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Monday, October 3, 2022

Doug's Domain

Doug Vetter, ATP/CFI

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The Radio Controlled Helicopter Pilot's Mindset

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How to avoid disappointment building and flying your own RC helicopter

For those of you who are truly new to the hobby (or helicopters, at least), I'll get this out of the way first. Heli builders must possess a special mindset, which is governed by two basic principles....

1) You must have patience as well as mechanical and technical dexterity to build a heli. Helicopters are, more so than aircraft, terribly unforgiving of shoddy craftsmanship and thinly-lined wallets. I waited 10 years from the time I first saw a heli and said "Hey that's COOL!" to the time when I believed I was financially and mentally ready to handle the task of building and flying one.

2) You must be willing to accept the financial and emotional implications of a crash, as crash, you will--especially if you don't buy a good helicopter simulator. I have yet to experience my first crash but the possibility for one was the single biggest factor that kept me away from the sport until now. I simply couldn't justify the impractical nature of it all; you can spend a lot of time and money on a ship only to see it uncontrollably hurl toward the ground at 70 MPH and break into a million pieces. The chaotic nature of wind gusts, metal and plastic structures, and the NiCad battery suggests if you have a machine with all-original parts in a year, lucky you are: nothing else. Even the best guys crash, though I will admit the best guys crash less on average, however, because they learn (perhaps through word of mouth, perhaps through personal experience) the common causes of crashes and how to avoid them.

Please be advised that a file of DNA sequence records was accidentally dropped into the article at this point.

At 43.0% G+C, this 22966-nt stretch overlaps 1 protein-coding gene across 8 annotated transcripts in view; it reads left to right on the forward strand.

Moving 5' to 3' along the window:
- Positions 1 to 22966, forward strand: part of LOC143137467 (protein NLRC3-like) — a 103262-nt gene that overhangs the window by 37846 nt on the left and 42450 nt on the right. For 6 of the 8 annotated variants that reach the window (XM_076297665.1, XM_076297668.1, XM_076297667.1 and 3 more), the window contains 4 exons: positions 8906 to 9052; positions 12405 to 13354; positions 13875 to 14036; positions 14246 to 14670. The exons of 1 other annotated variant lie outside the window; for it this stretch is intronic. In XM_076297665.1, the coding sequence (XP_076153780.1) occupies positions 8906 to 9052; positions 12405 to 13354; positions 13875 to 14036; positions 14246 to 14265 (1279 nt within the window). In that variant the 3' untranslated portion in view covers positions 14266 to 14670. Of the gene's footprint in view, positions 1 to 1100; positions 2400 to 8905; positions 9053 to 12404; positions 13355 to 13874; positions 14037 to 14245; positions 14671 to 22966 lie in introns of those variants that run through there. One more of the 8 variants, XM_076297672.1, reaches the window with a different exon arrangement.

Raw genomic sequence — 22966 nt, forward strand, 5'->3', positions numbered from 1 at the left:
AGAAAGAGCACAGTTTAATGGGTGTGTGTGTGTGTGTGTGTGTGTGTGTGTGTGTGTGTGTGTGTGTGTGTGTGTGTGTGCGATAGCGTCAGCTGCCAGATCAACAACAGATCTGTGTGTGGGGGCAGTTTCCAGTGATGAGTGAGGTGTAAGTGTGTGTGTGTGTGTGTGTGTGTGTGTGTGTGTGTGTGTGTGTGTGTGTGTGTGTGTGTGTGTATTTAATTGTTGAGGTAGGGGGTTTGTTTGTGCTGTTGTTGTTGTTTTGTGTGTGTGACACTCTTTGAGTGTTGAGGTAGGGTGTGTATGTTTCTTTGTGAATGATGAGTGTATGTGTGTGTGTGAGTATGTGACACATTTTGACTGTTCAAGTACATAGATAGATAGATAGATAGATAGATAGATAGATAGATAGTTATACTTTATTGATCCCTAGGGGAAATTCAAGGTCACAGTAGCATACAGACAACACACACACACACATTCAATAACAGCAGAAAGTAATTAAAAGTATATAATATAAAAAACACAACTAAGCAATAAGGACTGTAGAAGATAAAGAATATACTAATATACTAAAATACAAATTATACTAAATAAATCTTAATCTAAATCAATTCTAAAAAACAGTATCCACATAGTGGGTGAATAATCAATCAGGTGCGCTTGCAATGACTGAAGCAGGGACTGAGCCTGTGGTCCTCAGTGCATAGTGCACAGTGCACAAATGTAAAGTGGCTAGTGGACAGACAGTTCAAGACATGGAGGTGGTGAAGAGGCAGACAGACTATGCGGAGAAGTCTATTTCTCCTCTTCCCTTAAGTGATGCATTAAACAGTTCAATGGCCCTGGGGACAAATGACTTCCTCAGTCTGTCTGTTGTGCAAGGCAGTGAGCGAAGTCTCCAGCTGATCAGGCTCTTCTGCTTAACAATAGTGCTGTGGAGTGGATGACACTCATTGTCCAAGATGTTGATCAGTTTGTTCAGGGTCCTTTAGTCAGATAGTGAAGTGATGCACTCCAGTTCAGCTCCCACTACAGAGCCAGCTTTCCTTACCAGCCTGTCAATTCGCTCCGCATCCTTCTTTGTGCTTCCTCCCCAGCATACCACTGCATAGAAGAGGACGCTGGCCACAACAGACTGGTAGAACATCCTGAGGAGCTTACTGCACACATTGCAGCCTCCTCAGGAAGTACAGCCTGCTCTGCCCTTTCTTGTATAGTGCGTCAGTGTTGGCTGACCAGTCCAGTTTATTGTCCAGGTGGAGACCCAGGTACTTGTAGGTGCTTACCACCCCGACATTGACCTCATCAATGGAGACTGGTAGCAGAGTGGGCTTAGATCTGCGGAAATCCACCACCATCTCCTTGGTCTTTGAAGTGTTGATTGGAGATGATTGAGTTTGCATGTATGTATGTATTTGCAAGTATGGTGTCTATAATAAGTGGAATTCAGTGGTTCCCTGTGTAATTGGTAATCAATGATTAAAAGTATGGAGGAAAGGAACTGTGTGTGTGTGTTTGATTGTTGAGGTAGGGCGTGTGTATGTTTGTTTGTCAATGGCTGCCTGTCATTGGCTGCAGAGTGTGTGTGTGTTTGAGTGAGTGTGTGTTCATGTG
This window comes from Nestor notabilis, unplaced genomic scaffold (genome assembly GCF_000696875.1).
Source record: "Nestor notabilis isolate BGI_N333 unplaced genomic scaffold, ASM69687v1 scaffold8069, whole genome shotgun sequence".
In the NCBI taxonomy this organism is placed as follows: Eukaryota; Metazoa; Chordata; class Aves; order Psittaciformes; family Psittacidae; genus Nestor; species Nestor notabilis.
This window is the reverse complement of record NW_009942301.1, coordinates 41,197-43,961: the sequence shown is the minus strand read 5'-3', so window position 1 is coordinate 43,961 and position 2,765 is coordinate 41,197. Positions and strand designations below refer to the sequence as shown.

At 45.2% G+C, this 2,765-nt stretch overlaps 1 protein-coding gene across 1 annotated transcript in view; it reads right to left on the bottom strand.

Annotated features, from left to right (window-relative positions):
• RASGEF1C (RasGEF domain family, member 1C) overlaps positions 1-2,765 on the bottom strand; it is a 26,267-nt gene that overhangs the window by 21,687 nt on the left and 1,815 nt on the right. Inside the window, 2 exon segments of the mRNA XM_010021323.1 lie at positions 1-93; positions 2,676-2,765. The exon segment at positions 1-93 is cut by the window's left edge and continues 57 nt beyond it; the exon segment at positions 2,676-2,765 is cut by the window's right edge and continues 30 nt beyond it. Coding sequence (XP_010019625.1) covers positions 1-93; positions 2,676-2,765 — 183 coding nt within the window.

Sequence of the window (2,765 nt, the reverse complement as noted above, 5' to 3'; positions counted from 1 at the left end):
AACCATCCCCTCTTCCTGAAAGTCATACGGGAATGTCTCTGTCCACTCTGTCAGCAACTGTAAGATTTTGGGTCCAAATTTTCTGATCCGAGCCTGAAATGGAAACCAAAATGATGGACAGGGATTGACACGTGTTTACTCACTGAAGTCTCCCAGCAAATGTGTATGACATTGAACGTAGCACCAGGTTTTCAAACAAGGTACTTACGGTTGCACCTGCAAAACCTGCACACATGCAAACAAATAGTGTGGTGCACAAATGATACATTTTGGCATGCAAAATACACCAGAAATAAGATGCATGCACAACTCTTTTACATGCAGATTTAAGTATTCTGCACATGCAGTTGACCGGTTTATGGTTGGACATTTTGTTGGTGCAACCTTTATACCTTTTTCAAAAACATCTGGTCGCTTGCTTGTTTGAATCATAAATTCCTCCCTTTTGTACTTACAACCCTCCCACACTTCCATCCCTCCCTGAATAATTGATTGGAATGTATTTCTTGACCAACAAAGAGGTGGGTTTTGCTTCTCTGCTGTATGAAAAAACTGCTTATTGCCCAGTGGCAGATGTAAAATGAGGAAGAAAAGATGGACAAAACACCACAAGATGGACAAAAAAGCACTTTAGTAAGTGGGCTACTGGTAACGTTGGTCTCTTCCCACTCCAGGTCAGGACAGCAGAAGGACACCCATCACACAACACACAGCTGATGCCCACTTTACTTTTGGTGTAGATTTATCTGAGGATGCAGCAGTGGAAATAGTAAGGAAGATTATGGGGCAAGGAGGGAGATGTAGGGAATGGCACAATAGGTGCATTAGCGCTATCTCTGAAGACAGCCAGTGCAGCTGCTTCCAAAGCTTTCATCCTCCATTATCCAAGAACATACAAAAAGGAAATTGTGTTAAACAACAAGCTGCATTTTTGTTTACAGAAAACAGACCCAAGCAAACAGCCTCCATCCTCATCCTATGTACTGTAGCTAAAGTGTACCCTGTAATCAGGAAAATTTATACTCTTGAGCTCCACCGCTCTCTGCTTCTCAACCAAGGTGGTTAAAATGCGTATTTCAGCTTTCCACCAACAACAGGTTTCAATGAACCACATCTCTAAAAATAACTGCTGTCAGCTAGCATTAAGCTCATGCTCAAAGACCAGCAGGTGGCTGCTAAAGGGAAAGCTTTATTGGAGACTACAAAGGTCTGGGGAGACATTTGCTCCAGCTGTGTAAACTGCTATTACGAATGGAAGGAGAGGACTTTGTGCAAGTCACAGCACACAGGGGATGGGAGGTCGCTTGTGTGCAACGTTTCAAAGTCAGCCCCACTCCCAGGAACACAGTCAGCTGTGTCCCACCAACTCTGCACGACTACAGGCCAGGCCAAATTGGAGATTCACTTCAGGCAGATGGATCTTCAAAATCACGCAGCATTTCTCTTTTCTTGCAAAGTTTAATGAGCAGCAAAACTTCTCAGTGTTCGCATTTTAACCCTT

After reading my pages, you'll probably get the idea that I'm rather attentive to detail. Believe it or not, this attitude (or the lack of it) can have a bigger impact on your success or failure in RC helicopters than the amount of money you have (though if you have enough money, I suppose, you can more easily recover from crashes!)

Generally speaking, RC helicopters are not for those who want to spend the absolute minimum amount of money possible, slap something together, and go fly (which, unfortunately, describes most novice plank pilots I've known). Remember to consider the cost of the right tools in your financial investment estimates. Helicopters are precision machines and, appropriately, require precision tools which can easily add several hundred dollars to your ticket when all is said and done.

The bottom line is I've found building and flying my RC helicopter a rather satisfying learning experience and a ton of fun as well. Provided you can appreciate what I've said here, I'm sure the same can be true for you. Now that I've put you in a completely practical mindset, go back and start reading!